JOHN W. CAMPBELL'S GOLDEN AGE OF SCIENCE FICTION
by DMZ & Eric Solstein
Reviewed by Steven H Silver
In 1971, James Gunn created a short film entitled “Lunch with John W. Campbell.” Eric Solstein and DMZ have taken this short film of Campbell tossing ideas back and forth with Gordon Dickson and Harry Harrison and built it into a complete look at Campbell’s career. Gunn’s film provides insight into Campbell’s method of working with authors, as has been described numerous times in print and discussed in the interview portions of the documentary, but it doesn’t really give a firm understanding of who Campbell was or his influence on the genre. The remainder of “John W. Campbell’s Golden Age of Science Fiction,” however, serves to correct that lack.
Using new interviews with several authors, as well as archival footage of Isaac Asimov, “John W. Campbell’s Golden Age of Science Fiction” examines Campbell’s influence on science fiction. Although the interviews focus almost entirely on Campbell’s professional career, details of his personal life are rarely addressed, the interviews create a complex image of the man and frequently include ambiguities as different people present opposing viewpoints of Campbell’s beliefs. Some of the commentators state that Campbell believed the positions he espoused in his editorials, while others give him the benefit of the doubt, especially regarding less mainstream views, of simply trying to be provocative. The text of one such editorial, about a galactic government published in 1943 is included on the DVD for the perusal of the viewers.
Campbell’s personal life does not appear anywhere in the documentary, although several of the authors who are interviewed discuss their own views of Campbell’s perceived opinions. While some of these perceptions may not be accurate, they do demonstrate how Campbell was viewed by a variety of people and result in a stronger documentary which exposes different, and not always pleasant , aspects of his personality. One of the more interesting features are the variety of authors who either accuse Campbell of anti-Semitism or defend against it, with perhaps William Tenn (Philip Klass) providing the most revealing look at Campbell, society and racism.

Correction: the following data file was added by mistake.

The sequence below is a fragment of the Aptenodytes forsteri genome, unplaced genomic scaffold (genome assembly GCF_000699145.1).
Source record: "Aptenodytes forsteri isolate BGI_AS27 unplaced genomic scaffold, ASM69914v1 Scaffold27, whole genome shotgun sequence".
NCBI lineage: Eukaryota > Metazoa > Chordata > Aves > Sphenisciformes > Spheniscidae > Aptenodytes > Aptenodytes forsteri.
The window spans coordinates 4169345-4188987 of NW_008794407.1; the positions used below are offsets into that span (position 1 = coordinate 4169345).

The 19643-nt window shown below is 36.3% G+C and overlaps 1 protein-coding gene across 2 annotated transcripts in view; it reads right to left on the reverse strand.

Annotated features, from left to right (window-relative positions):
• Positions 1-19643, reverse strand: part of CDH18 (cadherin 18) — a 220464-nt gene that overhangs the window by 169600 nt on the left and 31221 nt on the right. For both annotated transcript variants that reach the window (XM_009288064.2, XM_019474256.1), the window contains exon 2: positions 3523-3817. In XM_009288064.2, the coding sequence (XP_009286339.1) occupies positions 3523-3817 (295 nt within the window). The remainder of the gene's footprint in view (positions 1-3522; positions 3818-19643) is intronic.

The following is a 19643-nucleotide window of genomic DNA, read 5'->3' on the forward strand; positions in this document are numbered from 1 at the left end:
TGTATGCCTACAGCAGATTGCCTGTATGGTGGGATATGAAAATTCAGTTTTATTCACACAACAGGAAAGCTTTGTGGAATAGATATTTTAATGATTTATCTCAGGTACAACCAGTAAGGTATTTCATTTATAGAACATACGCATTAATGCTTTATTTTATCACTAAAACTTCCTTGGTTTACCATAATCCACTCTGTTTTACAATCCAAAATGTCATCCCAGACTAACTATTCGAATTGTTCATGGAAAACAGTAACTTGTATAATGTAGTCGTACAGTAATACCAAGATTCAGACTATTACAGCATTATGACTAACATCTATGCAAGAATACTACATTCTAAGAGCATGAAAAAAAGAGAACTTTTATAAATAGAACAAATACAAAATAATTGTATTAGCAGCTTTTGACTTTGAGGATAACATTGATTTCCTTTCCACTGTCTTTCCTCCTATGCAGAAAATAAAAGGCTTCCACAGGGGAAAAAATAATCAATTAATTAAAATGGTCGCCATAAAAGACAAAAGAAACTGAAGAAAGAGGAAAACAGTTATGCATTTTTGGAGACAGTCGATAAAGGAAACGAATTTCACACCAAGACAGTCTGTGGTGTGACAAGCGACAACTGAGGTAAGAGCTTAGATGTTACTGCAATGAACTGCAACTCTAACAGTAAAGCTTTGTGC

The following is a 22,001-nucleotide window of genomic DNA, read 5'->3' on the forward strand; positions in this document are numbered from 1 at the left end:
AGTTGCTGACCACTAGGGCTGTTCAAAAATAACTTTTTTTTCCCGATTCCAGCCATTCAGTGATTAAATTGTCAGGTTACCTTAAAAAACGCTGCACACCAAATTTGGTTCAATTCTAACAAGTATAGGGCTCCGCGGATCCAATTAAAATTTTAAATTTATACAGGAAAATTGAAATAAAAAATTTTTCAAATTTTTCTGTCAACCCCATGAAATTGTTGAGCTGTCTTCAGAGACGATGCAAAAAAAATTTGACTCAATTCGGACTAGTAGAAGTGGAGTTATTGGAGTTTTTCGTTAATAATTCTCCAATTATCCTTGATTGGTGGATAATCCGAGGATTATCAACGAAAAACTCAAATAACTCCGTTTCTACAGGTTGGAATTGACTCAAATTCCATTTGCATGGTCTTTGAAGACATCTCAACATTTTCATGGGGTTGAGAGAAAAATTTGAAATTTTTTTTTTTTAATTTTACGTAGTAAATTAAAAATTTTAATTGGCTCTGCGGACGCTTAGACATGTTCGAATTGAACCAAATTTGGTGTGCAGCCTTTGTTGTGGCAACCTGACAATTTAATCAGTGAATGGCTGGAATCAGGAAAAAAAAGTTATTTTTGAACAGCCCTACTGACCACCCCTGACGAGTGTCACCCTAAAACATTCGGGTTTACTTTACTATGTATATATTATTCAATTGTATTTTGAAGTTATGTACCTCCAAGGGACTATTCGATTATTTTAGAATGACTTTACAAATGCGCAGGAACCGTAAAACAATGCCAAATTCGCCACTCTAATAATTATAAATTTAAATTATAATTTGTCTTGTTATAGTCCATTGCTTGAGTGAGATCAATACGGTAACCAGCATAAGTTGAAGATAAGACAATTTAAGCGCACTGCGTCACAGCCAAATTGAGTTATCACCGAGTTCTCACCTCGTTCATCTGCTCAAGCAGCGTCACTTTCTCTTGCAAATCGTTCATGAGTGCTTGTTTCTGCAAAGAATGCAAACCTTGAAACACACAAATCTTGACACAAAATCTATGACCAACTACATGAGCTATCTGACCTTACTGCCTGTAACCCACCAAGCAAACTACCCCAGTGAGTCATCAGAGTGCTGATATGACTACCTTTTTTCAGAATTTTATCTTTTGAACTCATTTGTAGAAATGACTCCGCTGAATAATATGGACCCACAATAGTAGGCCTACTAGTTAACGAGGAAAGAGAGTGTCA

Because Gunn’s film which provides the centerpiece for the film is more than thirty years old, Solstein is able to include a variety of reactions to it. These reactions include Harrison, as one of the participants, as well as Klass, who comes away with a more negative view of Campbell than Harrison. In fact, the two men contradict what each other sees of the lunch, which is not to say that either is entirely right or wrong, but it informs the viewers impressions of Campbell as an editor and why he was able to work with some authors, but not with others, many of whom, such as Barry Malzberg and Michael Moorcock, weigh in with their opinions of Campbell throughout the film.
The DVD is set up to allow the viewer to watch either a short, 20 minute version of the documentary, or the complete 100 minute documentary. In addition, although it doesn’t incoude the more traditional chapter breakdowns, the film can be watched as a series of “modules,” which are made up of portions of the longer film covering different aspects of Campbell’s work and are designed to be watched in isolation from the rest of the modules, which means they have a certain amount of redundancy.
The special features include texts of a letter from Campbell to Asimov, as well as the aforementioned editorial. There are also cinematic extras, like a short piece about the Dean Drive, one of the pseudoscience technologies Campbell espoused, and a slide show narrated by Malzberg of his favorite issues of Astounding/Analog. Unfortunately, the interface which moves the cursor among the different menu options is a little on the balky side, and frequently results in a module or feature being played which was not the desired one.
Of course, the main reason to view “John W. Campbell’s Golden Age of Science Fiction” is for the light it sheds on this seminal figure in science fiction, and Solstein and his crew manage to do this exceptionally well. This documentary is of interest to anyone who wants to learn more about the thirty years Campbell edited Astounding. Supplemental material includes study questions, which further aid in making this film attractive for educational purposes as well as for informative ones.